• Structured observations by assessors, of the preservice teacher’s practice aligned with Professional Teaching Standards ideally inform the explicit feedback which underpins productive formative steps. Observation documents or reflective journal entries from the PST focused on particular Professional Teaching Standards can be used by Roundtable educators to provide specific feedback and feed-forward and goals for further development.
  • Evidence Guides such as that produced by Project Evidence provide explicit guidelines for both key learning experiences as well as relevant identifying valid forms of evidence that support assessment judgments with respect to particular Standards and Focus Areas.
  • ICT Communicative technologies offer the potential to increasingly employ online links such as Skype and video-conferencing to connect Roundtable participants both on and off the placement site. These are often more time and resource effective methods of communication.
  • Structured observations by assessors, of the preservice teacher’s practice aligned with Professional Teaching Standards, ideally inform the explicit feedback which underpins productive formative steps.
  • Evidence Guides such as that produced by Project Evidence provide explicit guidelines for both key learning experiences as well as relevant identifying valid forms of  evidence that support assessment judgments with respect to particular Standards and Focus Areas.
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Resources

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Resources: Protocols and Rubrics

  • A meeting timetable may be required by the university or negotiated between the potential Roundtable members. Ideally this would include meeting (face-to-face or online) at least twice across the placement period.
  • An Evidence Guide can be used in the production of focussed observation documents for assessors.
  • A set of explicit questions, possibly linked to Professional Teaching Standards to guide discussion may be developed to support both formative and summative processes.
  • Presentation and discussion of a portfolio by the preservice teacher can be included in the Roundtable discussion. Professional Teaching Standards provide a valuable framework for portfolio work.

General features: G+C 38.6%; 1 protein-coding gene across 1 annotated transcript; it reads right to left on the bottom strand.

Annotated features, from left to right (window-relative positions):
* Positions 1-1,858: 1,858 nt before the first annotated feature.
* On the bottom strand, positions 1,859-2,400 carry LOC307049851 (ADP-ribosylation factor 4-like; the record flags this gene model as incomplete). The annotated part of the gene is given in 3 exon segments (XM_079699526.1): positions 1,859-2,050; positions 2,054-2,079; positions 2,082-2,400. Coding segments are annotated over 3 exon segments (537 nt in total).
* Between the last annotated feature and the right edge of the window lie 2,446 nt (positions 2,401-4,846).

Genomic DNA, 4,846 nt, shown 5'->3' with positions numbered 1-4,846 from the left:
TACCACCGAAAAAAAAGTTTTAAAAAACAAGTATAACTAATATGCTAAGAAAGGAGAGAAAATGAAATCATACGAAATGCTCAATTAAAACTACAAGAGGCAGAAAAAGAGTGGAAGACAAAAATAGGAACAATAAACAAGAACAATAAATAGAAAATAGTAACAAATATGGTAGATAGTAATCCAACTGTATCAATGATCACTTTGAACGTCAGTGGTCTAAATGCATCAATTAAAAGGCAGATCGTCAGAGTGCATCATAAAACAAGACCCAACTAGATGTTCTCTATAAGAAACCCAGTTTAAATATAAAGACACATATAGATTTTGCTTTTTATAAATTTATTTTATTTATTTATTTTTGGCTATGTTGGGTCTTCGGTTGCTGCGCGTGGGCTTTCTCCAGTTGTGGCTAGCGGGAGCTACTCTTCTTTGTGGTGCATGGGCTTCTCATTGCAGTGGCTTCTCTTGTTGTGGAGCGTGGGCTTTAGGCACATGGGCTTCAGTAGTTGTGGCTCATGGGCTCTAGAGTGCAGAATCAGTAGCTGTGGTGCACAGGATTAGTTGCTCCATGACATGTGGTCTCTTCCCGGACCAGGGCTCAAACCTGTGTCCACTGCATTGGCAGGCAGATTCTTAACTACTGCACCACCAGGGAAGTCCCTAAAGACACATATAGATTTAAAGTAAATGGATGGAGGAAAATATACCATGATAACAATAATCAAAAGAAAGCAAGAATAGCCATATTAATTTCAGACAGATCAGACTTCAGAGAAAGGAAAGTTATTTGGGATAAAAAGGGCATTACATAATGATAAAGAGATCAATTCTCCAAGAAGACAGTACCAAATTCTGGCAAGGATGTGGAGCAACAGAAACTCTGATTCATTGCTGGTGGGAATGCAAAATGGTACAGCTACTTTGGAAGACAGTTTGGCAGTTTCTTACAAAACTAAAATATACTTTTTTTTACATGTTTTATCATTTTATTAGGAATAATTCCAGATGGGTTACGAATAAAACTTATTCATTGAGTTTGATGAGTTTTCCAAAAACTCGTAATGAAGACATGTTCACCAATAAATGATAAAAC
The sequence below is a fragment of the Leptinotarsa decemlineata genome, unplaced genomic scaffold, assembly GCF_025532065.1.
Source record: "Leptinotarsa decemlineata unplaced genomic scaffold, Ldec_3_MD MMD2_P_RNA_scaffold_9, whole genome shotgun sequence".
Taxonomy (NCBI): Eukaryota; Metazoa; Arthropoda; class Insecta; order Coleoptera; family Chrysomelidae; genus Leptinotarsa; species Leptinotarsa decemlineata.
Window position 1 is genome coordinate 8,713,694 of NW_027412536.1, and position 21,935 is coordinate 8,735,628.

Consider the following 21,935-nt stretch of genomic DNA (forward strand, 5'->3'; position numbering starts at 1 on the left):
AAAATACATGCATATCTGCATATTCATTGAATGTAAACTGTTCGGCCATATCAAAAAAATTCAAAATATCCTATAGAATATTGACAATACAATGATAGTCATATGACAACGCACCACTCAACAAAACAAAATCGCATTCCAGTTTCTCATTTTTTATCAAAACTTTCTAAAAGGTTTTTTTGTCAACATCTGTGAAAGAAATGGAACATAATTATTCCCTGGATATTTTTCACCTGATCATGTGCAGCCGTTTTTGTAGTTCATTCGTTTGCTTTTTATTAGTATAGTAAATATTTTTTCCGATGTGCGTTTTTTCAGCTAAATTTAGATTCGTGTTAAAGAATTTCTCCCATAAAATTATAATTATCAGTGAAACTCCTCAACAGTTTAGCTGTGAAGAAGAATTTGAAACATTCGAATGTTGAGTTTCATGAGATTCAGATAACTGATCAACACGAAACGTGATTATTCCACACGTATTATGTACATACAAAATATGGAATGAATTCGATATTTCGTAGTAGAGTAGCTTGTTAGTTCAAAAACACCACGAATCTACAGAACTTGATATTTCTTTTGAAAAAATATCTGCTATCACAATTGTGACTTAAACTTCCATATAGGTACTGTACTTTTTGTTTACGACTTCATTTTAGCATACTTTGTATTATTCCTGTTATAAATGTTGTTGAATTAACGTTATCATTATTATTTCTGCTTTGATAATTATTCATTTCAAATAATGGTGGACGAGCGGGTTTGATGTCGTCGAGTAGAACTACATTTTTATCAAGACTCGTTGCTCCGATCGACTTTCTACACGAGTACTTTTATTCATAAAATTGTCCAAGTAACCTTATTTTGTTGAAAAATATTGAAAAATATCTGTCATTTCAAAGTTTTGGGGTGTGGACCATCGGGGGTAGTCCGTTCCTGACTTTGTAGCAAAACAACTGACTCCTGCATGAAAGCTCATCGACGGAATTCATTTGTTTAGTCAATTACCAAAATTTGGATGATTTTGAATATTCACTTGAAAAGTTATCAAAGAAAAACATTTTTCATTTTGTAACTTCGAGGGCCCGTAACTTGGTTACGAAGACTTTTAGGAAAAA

• Summative judgement can link back to documents assembled in Roundtable meetings, with collaborative discussion guiding the final reporting phase.

 

Activity

  • Together, read and discuss: Sim,C., Freiberg,J.,White, S., Allard, A., Le Cornu, R. & Carter, B. (2012). Using Professional Standards:Assessing work integrated learning in initial teacher education [online resource]. Melbourne, Australian Teaching and Learning Council. Available from: http://www.teacherevidence.net

Activity

  • Read and discuss: Loughran, J & Corrigan, D.(1995) Teaching portfolios: A strategy for developing learning and teaching in preservice education, Teaching and Teacher Education. Vol 11 (6) pp 565-577
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Standards

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All Professional Teaching Standards can be addressed within a Roundtable Strategy. However, particular aspects of practice may be focussed upon in specific  Roundtable meetings  during the placement. For example in an initial Roundtable meeting discussion of expectations would be outlined, and a timetable of meetings agreed to. Early formative meetings could focus on the preservice teacher’s understandings around the specific context, class, routines etc.

A portfolio could be used as a structuring device linked to particular Roundtable stages. A final presentation by the preservice teacher possible via a portfolio but requiring articulation of understandings would provide rich evidence to inform the assessment summative judgment.